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NASA scientist details agency's work closer to home on Earth Day

A photo of the Earth from space
NASA
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As we mark this Earth Day here at WAMC, NASA is doing the same. While the agency’s missions going to and studying space may be flashier and more exciting for some, NASA scientists have been studying this planet for decades. WAMC's Jim Levulis spoke with Dr. Matt Rodell, a NASA earth scientist, about some of his work.

Rodell: People think of NASA is looking out at the stars and other planets. But in fact, one of NASA's important objectives, as it was originally defined by Congress is, looking down at Earth and making measurements of the earth we can use for various things, weather, climate, you know, agriculture, etc. So it's really one of our very important types of observations we make. We currently have about 20 satellites in orbit around the Earth, looking down. And I'll give you an example. If you're interested in something like the water in the soil, and this is important for things like growing crops and plants, etc, or monitoring drought, you couldn't possibly put a soil moisture probe everywhere on earth to make measurements everywhere all the time. But from space, there are basically no limitations. And we have a satellite called SMAP, which is making measurements of the water in the soil, everywhere on Earth, it produces a new map about once every three days. And it's critical for agriculture and drought monitoring, and many other things.

Levulis: And since the launch of NASA's first satellite, Explorer 1 in 1958, what key trends, what major trends has NASA observed here on Earth?

Rodell: Yeah, so we see a lot of things related to both climate change and the direct human impact. So we see things like cities growing, for example, that's an obvious one. But we can also look and see where glaciers are melting. And, for example, the Greenland and Antarctic ice sheets are slowly melting and slipping into the ocean, as you've probably seen on the news. And this is important, because it contributes to sea level rise. And as the climate warms, the rate of this melting has been increasing, it's something that we can measure using NASA satellites. We measure both the melting of those ice sheets, and then also the sea level rise itself. But there are other you know, think of more positive things, you know, some of the satellite measurements we make are useful for predicting agricultural productivity, which then in turn, improves our ability to feed the world. We can monitor fires, and help to extinguish them. So we're doing a lot of amazing things.

Levulis: And speaking of climate change there, you know, I'm speaking to you from Albany, New York. And in the matter of a week here in New York's Capital Region, temperatures hit 80 degrees, and then a storm system dropped more than a foot of snow in some places. Is this variation in weather in such a short time span, is that a result of climate change? Or has that been happening even before?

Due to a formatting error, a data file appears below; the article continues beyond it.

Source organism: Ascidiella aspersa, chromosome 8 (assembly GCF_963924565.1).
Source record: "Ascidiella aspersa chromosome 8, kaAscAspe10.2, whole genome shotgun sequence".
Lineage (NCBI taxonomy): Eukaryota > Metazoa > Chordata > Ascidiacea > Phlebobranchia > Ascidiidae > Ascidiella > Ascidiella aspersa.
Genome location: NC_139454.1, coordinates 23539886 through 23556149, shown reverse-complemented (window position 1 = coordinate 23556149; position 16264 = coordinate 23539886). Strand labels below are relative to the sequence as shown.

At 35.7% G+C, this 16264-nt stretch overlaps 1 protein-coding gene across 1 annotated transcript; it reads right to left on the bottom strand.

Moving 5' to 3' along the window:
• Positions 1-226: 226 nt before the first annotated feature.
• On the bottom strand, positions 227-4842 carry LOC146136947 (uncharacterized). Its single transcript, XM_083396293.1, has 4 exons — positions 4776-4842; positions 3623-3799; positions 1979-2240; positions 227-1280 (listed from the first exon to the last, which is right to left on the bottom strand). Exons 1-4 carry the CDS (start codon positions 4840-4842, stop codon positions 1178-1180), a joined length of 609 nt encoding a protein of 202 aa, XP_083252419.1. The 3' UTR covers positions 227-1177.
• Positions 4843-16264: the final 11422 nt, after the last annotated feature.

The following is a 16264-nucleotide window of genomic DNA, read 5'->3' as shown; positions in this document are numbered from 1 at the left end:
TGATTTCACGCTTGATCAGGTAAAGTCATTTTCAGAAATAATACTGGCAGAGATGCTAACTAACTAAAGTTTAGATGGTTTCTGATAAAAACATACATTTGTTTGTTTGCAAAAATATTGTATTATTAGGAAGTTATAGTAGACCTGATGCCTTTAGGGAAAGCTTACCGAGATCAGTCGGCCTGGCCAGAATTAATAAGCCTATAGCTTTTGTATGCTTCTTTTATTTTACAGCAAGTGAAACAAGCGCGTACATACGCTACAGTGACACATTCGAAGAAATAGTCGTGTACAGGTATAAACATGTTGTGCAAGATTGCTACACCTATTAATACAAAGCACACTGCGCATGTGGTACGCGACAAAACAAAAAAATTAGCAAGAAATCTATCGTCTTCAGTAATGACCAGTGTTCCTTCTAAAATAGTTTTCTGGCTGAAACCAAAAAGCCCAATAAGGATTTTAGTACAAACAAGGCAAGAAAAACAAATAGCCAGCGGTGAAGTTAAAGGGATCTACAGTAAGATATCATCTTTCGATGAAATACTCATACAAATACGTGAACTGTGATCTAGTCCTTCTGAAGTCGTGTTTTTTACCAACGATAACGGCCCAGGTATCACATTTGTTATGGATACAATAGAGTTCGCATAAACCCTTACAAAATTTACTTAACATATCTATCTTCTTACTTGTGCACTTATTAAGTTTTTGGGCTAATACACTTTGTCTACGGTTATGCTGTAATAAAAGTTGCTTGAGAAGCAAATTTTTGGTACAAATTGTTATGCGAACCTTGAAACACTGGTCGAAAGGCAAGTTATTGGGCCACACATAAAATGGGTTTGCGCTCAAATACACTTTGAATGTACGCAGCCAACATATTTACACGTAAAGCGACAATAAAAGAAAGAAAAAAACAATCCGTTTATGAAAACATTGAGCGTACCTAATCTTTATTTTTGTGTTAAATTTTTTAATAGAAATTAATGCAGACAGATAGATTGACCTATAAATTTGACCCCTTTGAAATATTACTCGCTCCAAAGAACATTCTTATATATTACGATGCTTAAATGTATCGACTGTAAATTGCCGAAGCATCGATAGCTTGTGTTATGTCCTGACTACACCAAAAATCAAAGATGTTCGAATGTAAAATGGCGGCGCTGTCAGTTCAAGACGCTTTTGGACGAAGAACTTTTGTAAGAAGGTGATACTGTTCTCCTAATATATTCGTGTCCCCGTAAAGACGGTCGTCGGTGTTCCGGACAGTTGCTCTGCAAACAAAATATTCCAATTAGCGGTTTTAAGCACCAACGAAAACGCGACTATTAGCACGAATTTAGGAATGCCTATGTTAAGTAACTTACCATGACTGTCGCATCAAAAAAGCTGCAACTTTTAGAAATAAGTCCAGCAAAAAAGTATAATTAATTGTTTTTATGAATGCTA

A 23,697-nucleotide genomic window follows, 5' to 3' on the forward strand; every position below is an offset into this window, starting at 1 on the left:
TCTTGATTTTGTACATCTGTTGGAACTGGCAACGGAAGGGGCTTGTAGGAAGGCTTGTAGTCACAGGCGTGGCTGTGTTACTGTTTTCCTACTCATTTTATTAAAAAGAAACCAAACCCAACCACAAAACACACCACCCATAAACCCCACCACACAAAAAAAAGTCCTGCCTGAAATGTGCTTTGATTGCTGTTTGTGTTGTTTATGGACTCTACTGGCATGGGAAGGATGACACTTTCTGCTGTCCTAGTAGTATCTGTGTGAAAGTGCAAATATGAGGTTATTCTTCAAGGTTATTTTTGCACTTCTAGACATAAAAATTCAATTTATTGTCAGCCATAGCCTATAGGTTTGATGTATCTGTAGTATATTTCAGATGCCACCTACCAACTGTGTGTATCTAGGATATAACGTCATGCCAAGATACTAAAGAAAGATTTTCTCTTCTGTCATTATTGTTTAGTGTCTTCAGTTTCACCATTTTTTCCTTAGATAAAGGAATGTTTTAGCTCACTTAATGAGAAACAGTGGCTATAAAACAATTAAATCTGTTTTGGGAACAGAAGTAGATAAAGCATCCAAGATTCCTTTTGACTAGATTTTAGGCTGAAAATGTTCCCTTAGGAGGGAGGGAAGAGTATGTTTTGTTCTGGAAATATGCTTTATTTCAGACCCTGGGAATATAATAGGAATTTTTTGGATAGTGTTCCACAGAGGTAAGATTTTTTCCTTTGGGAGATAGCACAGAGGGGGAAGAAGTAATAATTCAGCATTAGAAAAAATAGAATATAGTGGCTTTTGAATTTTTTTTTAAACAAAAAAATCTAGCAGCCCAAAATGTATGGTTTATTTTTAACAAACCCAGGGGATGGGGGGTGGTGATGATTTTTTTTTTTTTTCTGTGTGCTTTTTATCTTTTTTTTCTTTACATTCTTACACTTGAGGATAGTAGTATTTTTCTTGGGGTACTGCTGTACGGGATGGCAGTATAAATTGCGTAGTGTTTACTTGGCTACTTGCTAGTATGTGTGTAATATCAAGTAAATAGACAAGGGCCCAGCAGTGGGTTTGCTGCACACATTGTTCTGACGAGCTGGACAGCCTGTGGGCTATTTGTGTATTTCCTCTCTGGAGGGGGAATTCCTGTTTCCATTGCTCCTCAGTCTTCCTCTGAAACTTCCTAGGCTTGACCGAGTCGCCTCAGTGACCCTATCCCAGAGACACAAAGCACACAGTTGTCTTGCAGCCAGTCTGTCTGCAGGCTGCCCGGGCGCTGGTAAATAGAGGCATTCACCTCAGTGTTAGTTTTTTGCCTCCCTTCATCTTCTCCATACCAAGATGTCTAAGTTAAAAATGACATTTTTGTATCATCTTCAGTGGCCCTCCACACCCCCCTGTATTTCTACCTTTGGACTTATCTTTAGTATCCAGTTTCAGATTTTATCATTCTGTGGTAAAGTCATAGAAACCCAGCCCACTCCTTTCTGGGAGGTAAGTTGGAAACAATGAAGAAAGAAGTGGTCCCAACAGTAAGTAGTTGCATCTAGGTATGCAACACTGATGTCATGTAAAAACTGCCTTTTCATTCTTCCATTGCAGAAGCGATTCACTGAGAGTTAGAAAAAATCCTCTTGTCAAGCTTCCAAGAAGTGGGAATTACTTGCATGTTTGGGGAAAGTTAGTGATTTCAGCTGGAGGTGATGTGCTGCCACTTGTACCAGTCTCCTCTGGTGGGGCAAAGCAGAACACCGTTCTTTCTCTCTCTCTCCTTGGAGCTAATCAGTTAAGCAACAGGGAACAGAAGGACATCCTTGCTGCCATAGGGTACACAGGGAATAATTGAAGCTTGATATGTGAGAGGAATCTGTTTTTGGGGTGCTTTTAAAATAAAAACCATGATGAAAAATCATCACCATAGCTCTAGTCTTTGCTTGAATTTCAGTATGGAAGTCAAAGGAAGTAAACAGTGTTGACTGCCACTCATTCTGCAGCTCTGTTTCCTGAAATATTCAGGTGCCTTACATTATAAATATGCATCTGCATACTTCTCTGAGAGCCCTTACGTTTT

Rodell: Well, you're always going to find examples going back when they were there's crazy weather even, you know, 100-200 years ago, but it does seem like it's happening more frequently. And one of the reasons you might see this, as people talk about the polar vortex, what that means is that you have this flow of air around the poles, and with climate change, that flow has become less direct. Less of a circle, in fact it starts to get these sorts of waves in it. And when a wave comes down, it can bring cold air and when a wave goes up, you might have warm air coming up from the south. And this is gonna be happening more frequently as the climate warms.

Levulis: And you mentioned a bunch of NASA's work as it pertains to the earth. I understand there's a number of Earth science missions planned for this year. Can you detail some of them?

Rodell: Yeah, so I'm a hydrologist, which means I study the water cycle. So the one that's really most interesting to me is called SWOT. And what SWOT is going to do is make measurements of surface water and river flow. So surface water is in lakes and rivers and, etc, are of course super valuable as a resource for agriculture and for drinking water and, etc. But, but we can't make measurements around the world all the time right now of the river flows. In the US, we have great observations that the USGS makes, and they make those publicly available, but many countries around the world won't share their data. For example, the Nile River in Africa is a hugely important river. And we don't have data from the Nile since 1983. But once SWOT launches later on this year, it will be able to measure the river flows of all the rivers around the world and provide really important data for both scientists and for applied users. Farmers in the US need to know whether they should plant soybeans or corn or something else this year and part of that depends on what's growing around the world and measurements from SWOT and other satellites like the SMAP satellite, these are hugely valuable for understanding and predicting agricultural productivity around the world.

Jim is WAMC’s Associate News Director and hosts WAMC's flagship news programs: Midday Magazine, Northeast Report and Northeast Report Late Edition. Email: jlevulis@wamc.org